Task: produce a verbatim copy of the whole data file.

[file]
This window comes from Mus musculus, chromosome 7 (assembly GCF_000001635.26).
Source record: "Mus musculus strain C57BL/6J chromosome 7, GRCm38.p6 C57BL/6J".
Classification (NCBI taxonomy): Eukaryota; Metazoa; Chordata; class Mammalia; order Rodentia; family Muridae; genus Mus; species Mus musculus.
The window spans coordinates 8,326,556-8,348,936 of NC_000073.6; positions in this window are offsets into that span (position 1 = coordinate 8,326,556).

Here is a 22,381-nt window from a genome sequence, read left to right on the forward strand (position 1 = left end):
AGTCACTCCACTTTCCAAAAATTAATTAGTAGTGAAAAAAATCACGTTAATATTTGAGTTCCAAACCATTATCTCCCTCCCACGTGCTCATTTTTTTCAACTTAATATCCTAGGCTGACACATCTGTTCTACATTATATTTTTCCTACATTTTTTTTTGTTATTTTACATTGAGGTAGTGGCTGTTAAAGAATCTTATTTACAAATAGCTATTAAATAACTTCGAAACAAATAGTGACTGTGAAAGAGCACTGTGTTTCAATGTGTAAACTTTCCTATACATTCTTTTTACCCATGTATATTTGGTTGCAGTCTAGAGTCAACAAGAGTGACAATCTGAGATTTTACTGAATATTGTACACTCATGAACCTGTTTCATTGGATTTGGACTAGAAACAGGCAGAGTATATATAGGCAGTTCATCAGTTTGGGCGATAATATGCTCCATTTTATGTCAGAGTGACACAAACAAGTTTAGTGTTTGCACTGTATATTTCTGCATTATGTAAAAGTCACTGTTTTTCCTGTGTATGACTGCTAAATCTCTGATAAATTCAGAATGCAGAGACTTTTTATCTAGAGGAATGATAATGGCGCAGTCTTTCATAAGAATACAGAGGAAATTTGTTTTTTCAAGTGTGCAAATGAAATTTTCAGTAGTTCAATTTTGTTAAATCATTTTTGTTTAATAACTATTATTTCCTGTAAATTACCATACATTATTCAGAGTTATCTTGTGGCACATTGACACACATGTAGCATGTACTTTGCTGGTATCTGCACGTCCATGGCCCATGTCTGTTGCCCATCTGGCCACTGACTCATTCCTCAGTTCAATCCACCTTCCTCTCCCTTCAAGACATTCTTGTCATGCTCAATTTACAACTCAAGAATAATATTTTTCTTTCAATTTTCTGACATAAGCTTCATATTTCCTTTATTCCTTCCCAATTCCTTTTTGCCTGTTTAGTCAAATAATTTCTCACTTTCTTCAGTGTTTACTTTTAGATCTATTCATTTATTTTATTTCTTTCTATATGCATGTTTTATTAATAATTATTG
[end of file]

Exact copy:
This window comes from Mus musculus, chromosome 7 (assembly GCF_000001635.26).
Source record: "Mus musculus strain C57BL/6J chromosome 7, GRCm38.p6 C57BL/6J".
Classification (NCBI taxonomy): Eukaryota; Metazoa; Chordata; class Mammalia; order Rodentia; family Muridae; genus Mus; species Mus musculus.
The window spans coordinates 8,326,556-8,348,936 of NC_000073.6; positions in this window are offsets into that span (position 1 = coordinate 8,326,556).

Here is a 22,381-nt window from a genome sequence, read left to right on the forward strand (position 1 = left end):
AGTCACTCCACTTTCCAAAAATTAATTAGTAGTGAAAAAAATCACGTTAATATTTGAGTTCCAAACCATTATCTCCCTCCCACGTGCTCATTTTTTTCAACTTAATATCCTAGGCTGACACATCTGTTCTACATTATATTTTTCCTACATTTTTTTTTGTTATTTTACATTGAGGTAGTGGCTGTTAAAGAATCTTATTTACAAATAGCTATTAAATAACTTCGAAACAAATAGTGACTGTGAAAGAGCACTGTGTTTCAATGTGTAAACTTTCCTATACATTCTTTTTACCCATGTATATTTGGTTGCAGTCTAGAGTCAACAAGAGTGACAATCTGAGATTTTACTGAATATTGTACACTCATGAACCTGTTTCATTGGATTTGGACTAGAAACAGGCAGAGTATATATAGGCAGTTCATCAGTTTGGGCGATAATATGCTCCATTTTATGTCAGAGTGACACAAACAAGTTTAGTGTTTGCACTGTATATTTCTGCATTATGTAAAAGTCACTGTTTTTCCTGTGTATGACTGCTAAATCTCTGATAAATTCAGAATGCAGAGACTTTTTATCTAGAGGAATGATAATGGCGCAGTCTTTCATAAGAATACAGAGGAAATTTGTTTTTTCAAGTGTGCAAATGAAATTTTCAGTAGTTCAATTTTGTTAAATCATTTTTGTTTAATAACTATTATTTCCTGTAAATTACCATACATTATTCAGAGTTATCTTGTGGCACATTGACACACATGTAGCATGTACTTTGCTGGTATCTGCACGTCCATGGCCCATGTCTGTTGCCCATCTGGCCACTGACTCATTCCTCAGTTCAATCCACCTTCCTCTCCCTTCAAGACATTCTTGTCATGCTCAATTTACAACTCAAGAATAATATTTTTCTTTCAATTTTCTGACATAAGCTTCATATTTCCTTTATTCCTTCCCAATTCCTTTTTGCCTGTTTAGTCAAATAATTTCTCACTTTCTTCAGTGTTTACTTTTAGATCTATTCATTTATTTTATTTCTTTCTATATGCATGTTTTATTAATAATTATTG